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Roddam Narasimha – Leading Aerospace Scientist & Padma Bhushan Awardee – Part 1

18 March 2010 4 Comments

Dear Readers,

Today is a very special day for Coffee with Sundar as it completes 2 years.. And for this special occasion, we have 2 special interviews. The first is the interview with B S Chandrasekhar – Legendary Indian Leg Spinner and second, we have another legend in todays show – Roddam Narashima – India’s foremost Aerospace Scientist & Padma Bhushan Awardee!


Brief Introduction about Roddam Narashima is as follows:

(Source: Wikipedia)

Roddam Narasimha is one of India’s foremost Aerospace scientist and a world renowned Fluid Dynamicist. He is currently the chairman of the Engineering Mechanics Unit at the JNCASR, India. He was educated from the Indian Institute of Science in Bangalore, and obtained his PhD degree at the California Institute of Technology (Caltech), United States in 1961. He joined the Indian Institute of Science (IISc) in 1962 and was associated with the department of aerospace engineering in various capacities from that date till 1999. He is the author of more than 200 research publications and fifteen books. He is a Fellow of the Royal Society, and a Foreign Associate of both the US National Academy of Engineering and the US National Academy of Sciences. In India his distinctions include the Bhatnagar Prize, the Gujarmal Modi Award and the Padma Bhushan, among many others.


I would also like to thank Prakhar Mehrotra for helping me organize this interview. Also special thanks to Mahesh, Santhosh & Nisha for helping me out with the questions.


Coffee With Roddam Narashima – Leading Aerospace Scientist & Padma Bhushan Awardee!

Question: Many people who are not associated with science and technology are not completely aware of the magnificent advancements being made in this field by Indians. Many Indians are not even aware of their fellow great scientists.. What is your view on this?

RN: Well I think that Indian Scientists in general including Indian Scientific institutions are still a little uneasy about publicizing whatever they do.. When I compare typical American Institutions.. they put out press releases & arrange meetings with media etc.. I am surprised that such things are totally absent in the Indian system.. If some faculty members take the initiative to go to the press his colleagues probably will dislike that..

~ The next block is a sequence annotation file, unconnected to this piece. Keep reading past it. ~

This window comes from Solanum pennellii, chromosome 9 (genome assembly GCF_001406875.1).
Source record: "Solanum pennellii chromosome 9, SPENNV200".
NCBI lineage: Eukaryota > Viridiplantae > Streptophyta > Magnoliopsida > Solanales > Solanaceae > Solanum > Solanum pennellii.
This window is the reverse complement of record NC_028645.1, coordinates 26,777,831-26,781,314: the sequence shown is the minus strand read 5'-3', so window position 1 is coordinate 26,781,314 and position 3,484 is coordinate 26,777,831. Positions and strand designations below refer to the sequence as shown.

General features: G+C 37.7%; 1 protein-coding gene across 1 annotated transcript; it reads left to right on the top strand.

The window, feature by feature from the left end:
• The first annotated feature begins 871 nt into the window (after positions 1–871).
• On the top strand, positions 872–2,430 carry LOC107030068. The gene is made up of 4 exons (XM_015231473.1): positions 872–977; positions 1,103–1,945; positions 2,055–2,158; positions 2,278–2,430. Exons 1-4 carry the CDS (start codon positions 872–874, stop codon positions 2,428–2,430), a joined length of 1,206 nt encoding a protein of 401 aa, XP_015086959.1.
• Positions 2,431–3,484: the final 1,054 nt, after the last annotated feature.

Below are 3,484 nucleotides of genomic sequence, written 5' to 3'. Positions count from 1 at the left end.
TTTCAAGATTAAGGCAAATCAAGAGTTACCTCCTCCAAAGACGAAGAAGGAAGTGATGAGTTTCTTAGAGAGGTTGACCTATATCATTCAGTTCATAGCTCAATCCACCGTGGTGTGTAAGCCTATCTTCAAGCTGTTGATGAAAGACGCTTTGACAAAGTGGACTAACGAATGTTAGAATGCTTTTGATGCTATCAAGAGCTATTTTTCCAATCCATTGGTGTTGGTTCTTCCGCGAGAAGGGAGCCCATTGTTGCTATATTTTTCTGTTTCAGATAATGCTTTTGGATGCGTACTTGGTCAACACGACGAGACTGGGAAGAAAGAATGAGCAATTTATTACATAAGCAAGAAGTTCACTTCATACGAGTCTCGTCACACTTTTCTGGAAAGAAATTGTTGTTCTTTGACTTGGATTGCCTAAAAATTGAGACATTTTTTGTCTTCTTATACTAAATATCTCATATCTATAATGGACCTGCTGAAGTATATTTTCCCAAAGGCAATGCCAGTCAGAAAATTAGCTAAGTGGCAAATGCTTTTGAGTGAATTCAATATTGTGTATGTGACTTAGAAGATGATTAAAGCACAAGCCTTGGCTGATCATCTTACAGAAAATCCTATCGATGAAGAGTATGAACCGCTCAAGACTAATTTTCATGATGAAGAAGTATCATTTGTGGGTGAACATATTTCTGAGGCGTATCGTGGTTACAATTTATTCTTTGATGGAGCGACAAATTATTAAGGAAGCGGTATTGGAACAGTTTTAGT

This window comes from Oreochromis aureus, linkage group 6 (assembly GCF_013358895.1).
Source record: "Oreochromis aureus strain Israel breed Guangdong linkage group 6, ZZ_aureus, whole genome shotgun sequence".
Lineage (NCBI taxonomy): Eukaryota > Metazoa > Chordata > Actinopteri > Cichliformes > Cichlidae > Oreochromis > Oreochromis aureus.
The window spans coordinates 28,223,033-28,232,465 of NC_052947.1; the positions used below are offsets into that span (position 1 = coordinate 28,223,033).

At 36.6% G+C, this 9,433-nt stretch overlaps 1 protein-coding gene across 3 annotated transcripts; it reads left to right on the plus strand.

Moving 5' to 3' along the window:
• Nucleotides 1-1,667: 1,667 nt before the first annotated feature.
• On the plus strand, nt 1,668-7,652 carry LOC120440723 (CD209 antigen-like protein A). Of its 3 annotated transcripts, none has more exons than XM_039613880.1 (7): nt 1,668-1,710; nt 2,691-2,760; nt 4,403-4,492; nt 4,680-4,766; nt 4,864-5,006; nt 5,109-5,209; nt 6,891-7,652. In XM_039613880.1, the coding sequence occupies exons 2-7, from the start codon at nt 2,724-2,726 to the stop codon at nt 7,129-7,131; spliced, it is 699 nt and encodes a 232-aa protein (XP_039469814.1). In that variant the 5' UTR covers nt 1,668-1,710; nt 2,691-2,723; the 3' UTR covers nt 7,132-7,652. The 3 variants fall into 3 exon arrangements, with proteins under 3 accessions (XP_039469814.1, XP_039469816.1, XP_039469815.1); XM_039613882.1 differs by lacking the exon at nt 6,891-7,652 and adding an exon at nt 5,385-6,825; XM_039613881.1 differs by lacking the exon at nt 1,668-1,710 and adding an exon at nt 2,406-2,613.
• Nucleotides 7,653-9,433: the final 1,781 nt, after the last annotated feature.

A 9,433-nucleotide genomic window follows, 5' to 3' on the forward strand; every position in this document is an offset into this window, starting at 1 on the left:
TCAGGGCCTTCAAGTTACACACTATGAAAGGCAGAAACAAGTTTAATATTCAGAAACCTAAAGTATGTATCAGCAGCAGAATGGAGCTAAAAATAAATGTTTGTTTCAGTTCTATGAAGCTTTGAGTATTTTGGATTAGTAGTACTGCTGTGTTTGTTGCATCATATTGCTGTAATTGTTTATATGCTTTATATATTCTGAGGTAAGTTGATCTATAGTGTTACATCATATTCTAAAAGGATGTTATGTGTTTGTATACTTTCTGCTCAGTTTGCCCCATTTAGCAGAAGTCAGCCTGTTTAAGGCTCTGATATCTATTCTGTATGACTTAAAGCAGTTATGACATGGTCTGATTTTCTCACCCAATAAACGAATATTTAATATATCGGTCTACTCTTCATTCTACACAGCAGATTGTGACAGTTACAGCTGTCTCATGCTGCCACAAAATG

Apart from all of that.. I think in India.. Scientific research is seen as one or two steps which is removed from the normal everyday life.. Implications of the some of the good research.. even if they do good work.. are often not seen.. I think that the basic reason for that.. even when good science is done in India, they have not seen the ultimate end product or service of that science in India.. in the market place.. in the place where it affects the lives of people.. That I think is one big gap today.. There is gap between what the scientists do in the lab & what common man can see.. can touch.. can buy.. can criticize or admire.. That gap we haven’t been able to close yet!

Question: Why isn’t it easy to close that gap?

RN: One thing I do know from working in India as well as in other institutions abroad.. in US & in Europe.. is that Indian Scientists, in terms of their abilities.. are second to none! Never the less, we must admit that the total output of Indian Science.. the impact that it has made on the world or even for the country is still relatively low. We are still a minor force in the world of science.. Even if you just count the papers published.. We only contribute something like 2.5% of the total number of impact making publications.. Of course, we actually spend a very small fraction of the total budget of the world..